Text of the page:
Shrinking Current Account Balance vs. USD Ringgit Exchange Rate
The above chart should give many policy makers in Malaysia a cause for concern.
It shows the Current Account Balance (Right Hand Side) for each quarter since 2010 against the Average USD:Ringgit exchange rate.
The Current Account Balance is measured as Exports of Goods and Services less imports, less the Primary and Secondary Incomes. For a developing country like Malaysia, a strong Current Account Balance is linked to a strong Exchange rate. When the Current Account Balance weakens, then the exchange rate almost invariably weakens as well, as showed in the chart above.
From touching a peak of more than US$8,900m in 1Q10, buoyed by high prices for Petroleum, Natural Gas and Palm Oil, the Current Account Balance has crashed to under US$ 500m in 2Q16. This is a reduction of almost 95% from recent peaks.
Most analysts are quick to blame the collapse in the price of Oil for this effect.
As shown in the chart below, the major categories to register a significant drop in exports over the last 2 years would be exports of Petroleum products, which consist of finished products like Motor Gasoline, and semi finished products like Gas Oil, but more so due the drop in the exports of Liquefied Natural Gas, or LNG.
For the first half 2016, the export of Crude and Petroleum products registered a decline of about 11% from US$9.2b in 1H15 to US$8.2b in 1H16. However, at the same time, LNG exports fell by a massive 45% from US$6.9b in 1H15 to US$3.8b to 1H16.
From 2013 to 2016, the export price of LNG collapsed from $765/tonne to $265/tonne. In MMBtu, which is another way in which LNG is priced, the collapse is from US $14.90/MMBtu to US$4.92 /MMBtu, or a drop of 67%.
Even though the Prime Minister may not appear to be sweating about this, events in Algiers, almost 10,000 km away may provide to be a huge benefit. The Rembau Times believes that the market is significantly under pricing an unexpected supply cut by OPEC that will send Crude up to about $58 per barrel. This will almost certainly overcome the drop in export value for Crude and Petroleum products. Natural gas, which is increasingly being priced on a spot basis versus an oil linked basis, may rally to about US $6 – US$7, but only temporarily.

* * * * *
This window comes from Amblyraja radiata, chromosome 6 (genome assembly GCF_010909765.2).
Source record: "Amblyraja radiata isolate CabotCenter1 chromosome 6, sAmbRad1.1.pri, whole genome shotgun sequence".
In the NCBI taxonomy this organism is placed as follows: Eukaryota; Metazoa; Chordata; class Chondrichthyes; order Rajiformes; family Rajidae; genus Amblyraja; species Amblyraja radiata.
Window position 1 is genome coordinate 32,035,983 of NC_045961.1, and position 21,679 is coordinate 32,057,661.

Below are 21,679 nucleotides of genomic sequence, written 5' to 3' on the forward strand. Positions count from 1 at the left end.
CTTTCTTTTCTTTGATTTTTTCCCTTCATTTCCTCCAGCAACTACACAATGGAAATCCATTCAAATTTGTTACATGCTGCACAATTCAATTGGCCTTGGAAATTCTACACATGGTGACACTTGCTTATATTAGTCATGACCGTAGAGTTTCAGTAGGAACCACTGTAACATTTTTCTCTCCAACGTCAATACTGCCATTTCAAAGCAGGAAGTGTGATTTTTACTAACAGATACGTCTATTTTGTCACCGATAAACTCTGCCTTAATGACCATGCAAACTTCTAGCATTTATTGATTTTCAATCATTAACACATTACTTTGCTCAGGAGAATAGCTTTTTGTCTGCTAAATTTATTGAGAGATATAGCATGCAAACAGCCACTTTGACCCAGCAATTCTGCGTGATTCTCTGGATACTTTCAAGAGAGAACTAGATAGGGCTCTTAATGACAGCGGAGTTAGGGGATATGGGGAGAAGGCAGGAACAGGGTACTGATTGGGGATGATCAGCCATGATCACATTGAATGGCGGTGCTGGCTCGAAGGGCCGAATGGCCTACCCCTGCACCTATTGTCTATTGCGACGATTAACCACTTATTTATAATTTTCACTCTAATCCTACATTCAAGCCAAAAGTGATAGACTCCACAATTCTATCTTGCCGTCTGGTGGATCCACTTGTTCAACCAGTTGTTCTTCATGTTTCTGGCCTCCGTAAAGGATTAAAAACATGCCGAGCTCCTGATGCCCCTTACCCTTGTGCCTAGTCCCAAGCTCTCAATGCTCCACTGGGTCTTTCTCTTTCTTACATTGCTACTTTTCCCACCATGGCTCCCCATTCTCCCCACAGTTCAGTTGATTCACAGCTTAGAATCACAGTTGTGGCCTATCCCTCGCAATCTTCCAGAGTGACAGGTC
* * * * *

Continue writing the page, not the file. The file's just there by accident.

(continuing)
If the market is correct and talks in Algiers fails to materialize to any substantial cut in OPEC production, expect a violent swing in Oil prices down to the early $30s. What is worse is that increasingly, Malaysia’s exports of Petroleum Products will have to compete against exports of products from China and the United States. For LNG, the situation is even more dire as an additional 115.8 MTPA of new LNG production capacity in Australia and the United States is expected to come on-stream by 2020. This is equivalent to an increase of 47% on current LNG imports of 250 MTPA.
To understand this, imagine if by 2020, there suddenly emerged the Oil Producing capacity of the entire Middle East in some part of the world. No doubt, the effect will be to crash the market down to perhaps even lower than the US gas pricing hubs such as Henry Hub, where Natural gas is trading at US$3.10 per MMBtu.
If such a situation were to materialize, it coincides with the Malaysian Government sustaining massive federal deficits, both on and off balance sheet to fund infrastructure projects and the potential of a trade deficit. This will cause severe pressure on the Ringgit exchange rate, leading some to even speculate that it may only be a matter of time before it is seen trading above 5 to the US Dollar.